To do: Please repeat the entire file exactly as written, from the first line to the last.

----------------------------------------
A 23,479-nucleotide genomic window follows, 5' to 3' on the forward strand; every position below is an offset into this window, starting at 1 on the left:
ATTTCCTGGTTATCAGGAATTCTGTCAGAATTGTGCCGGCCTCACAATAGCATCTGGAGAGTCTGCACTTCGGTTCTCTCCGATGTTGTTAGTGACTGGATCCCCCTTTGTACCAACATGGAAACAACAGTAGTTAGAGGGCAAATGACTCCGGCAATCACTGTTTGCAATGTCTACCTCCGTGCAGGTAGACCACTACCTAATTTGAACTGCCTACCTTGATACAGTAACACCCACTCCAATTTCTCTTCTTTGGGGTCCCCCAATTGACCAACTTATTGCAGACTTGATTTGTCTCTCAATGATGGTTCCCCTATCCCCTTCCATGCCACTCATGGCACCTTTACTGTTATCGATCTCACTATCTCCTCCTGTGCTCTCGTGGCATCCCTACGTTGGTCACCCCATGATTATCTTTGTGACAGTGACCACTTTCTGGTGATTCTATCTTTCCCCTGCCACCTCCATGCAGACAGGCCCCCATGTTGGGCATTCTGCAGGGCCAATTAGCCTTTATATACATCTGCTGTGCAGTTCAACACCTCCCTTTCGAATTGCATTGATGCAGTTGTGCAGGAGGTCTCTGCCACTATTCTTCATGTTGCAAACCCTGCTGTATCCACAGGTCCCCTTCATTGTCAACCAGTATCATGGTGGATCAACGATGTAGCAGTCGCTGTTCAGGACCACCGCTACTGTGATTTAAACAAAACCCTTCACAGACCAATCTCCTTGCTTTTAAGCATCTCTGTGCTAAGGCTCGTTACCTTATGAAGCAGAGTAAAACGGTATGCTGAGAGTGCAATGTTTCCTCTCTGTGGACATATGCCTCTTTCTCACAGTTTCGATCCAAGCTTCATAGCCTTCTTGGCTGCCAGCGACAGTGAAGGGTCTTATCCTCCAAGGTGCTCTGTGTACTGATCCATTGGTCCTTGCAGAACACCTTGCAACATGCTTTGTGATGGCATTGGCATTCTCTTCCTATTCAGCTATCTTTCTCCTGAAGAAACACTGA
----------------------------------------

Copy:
A 23,479-nucleotide genomic window follows, 5' to 3' on the forward strand; every position below is an offset into this window, starting at 1 on the left:
ATTTCCTGGTTATCAGGAATTCTGTCAGAATTGTGCCGGCCTCACAATAGCATCTGGAGAGTCTGCACTTCGGTTCTCTCCGATGTTGTTAGTGACTGGATCCCCCTTTGTACCAACATGGAAACAACAGTAGTTAGAGGGCAAATGACTCCGGCAATCACTGTTTGCAATGTCTACCTCCGTGCAGGTAGACCACTACCTAATTTGAACTGCCTACCTTGATACAGTAACACCCACTCCAATTTCTCTTCTTTGGGGTCCCCCAATTGACCAACTTATTGCAGACTTGATTTGTCTCTCAATGATGGTTCCCCTATCCCCTTCCATGCCACTCATGGCACCTTTACTGTTATCGATCTCACTATCTCCTCCTGTGCTCTCGTGGCATCCCTACGTTGGTCACCCCATGATTATCTTTGTGACAGTGACCACTTTCTGGTGATTCTATCTTTCCCCTGCCACCTCCATGCAGACAGGCCCCCATGTTGGGCATTCTGCAGGGCCAATTAGCCTTTATATACATCTGCTGTGCAGTTCAACACCTCCCTTTCGAATTGCATTGATGCAGTTGTGCAGGAGGTCTCTGCCACTATTCTTCATGTTGCAAACCCTGCTGTATCCACAGGTCCCCTTCATTGTCAACCAGTATCATGGTGGATCAACGATGTAGCAGTCGCTGTTCAGGACCACCGCTACTGTGATTTAAACAAAACCCTTCACAGACCAATCTCCTTGCTTTTAAGCATCTCTGTGCTAAGGCTCGTTACCTTATGAAGCAGAGTAAAACGGTATGCTGAGAGTGCAATGTTTCCTCTCTGTGGACATATGCCTCTTTCTCACAGTTTCGATCCAAGCTTCATAGCCTTCTTGGCTGCCAGCGACAGTGAAGGGTCTTATCCTCCAAGGTGCTCTGTGTACTGATCCATTGGTCCTTGCAGAACACCTTGCAACATGCTTTGTGATGGCATTGGCATTCTCTTCCTATTCAGCTATCTTTCTCCTGAAGAAACACTGA